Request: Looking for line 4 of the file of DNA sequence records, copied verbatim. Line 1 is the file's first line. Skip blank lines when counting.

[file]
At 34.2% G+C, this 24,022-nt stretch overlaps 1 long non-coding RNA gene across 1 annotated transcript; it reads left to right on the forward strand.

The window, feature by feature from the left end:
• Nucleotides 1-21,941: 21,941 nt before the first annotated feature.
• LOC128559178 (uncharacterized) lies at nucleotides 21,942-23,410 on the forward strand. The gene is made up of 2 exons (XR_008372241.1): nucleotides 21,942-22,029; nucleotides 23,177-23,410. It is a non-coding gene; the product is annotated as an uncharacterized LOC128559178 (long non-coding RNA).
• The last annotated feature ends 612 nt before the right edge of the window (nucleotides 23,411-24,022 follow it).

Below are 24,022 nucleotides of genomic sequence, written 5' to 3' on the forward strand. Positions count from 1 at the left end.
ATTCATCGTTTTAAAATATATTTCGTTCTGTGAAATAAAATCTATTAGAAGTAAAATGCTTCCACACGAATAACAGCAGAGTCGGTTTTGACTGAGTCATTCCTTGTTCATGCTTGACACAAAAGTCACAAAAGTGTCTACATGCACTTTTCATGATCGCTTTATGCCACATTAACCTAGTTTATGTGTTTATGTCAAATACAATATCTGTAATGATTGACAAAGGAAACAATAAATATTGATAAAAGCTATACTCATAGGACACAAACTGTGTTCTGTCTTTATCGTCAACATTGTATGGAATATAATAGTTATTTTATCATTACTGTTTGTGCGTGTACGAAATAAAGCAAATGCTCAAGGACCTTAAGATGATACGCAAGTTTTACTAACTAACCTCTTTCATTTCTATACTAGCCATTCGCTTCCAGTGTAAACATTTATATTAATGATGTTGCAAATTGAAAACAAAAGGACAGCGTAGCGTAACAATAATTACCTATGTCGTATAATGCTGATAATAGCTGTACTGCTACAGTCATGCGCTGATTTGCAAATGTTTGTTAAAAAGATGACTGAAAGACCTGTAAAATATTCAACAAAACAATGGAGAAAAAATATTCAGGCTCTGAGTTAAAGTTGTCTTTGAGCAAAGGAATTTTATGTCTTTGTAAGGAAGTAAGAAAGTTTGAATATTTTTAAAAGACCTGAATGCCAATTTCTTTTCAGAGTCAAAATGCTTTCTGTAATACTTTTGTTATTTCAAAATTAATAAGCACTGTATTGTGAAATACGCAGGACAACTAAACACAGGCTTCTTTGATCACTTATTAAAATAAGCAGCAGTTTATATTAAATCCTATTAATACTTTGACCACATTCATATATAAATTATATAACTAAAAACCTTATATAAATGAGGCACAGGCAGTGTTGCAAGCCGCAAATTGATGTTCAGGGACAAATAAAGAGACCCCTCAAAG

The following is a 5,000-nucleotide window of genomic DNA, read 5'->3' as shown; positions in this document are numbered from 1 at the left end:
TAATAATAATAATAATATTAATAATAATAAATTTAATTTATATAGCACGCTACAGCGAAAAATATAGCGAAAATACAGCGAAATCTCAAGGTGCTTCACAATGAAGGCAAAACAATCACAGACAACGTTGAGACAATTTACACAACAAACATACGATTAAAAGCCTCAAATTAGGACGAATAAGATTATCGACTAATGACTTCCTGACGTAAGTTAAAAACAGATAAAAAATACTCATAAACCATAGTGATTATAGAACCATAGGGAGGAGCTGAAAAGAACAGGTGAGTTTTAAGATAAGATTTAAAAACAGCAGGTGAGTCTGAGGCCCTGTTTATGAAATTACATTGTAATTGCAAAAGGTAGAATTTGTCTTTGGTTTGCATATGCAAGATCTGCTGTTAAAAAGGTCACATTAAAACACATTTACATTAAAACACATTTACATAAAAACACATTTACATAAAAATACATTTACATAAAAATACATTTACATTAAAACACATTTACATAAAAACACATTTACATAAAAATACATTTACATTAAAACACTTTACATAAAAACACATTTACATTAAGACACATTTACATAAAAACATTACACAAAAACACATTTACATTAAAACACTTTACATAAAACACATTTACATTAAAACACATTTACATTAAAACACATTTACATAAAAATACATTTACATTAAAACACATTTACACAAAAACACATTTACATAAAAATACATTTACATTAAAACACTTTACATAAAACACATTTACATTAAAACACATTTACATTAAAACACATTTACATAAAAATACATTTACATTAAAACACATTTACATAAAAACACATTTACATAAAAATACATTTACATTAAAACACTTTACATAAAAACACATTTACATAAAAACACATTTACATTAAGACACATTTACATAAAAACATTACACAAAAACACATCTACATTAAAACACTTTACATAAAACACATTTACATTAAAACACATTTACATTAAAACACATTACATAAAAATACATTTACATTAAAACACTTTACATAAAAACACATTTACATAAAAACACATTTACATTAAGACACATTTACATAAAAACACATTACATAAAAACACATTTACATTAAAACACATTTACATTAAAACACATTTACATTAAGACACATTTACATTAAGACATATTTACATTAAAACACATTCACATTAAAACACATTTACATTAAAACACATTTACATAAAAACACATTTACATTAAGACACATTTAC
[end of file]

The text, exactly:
• LOC128559178 (uncharacterized) lies at nucleotides 21,942-23,410 on the forward strand. The gene is made up of 2 exons (XR_008372241.1): nucleotides 21,942-22,029; nucleotides 23,177-23,410. It is a non-coding gene; the product is annotated as an uncharacterized LOC128559178 (long non-coding RNA).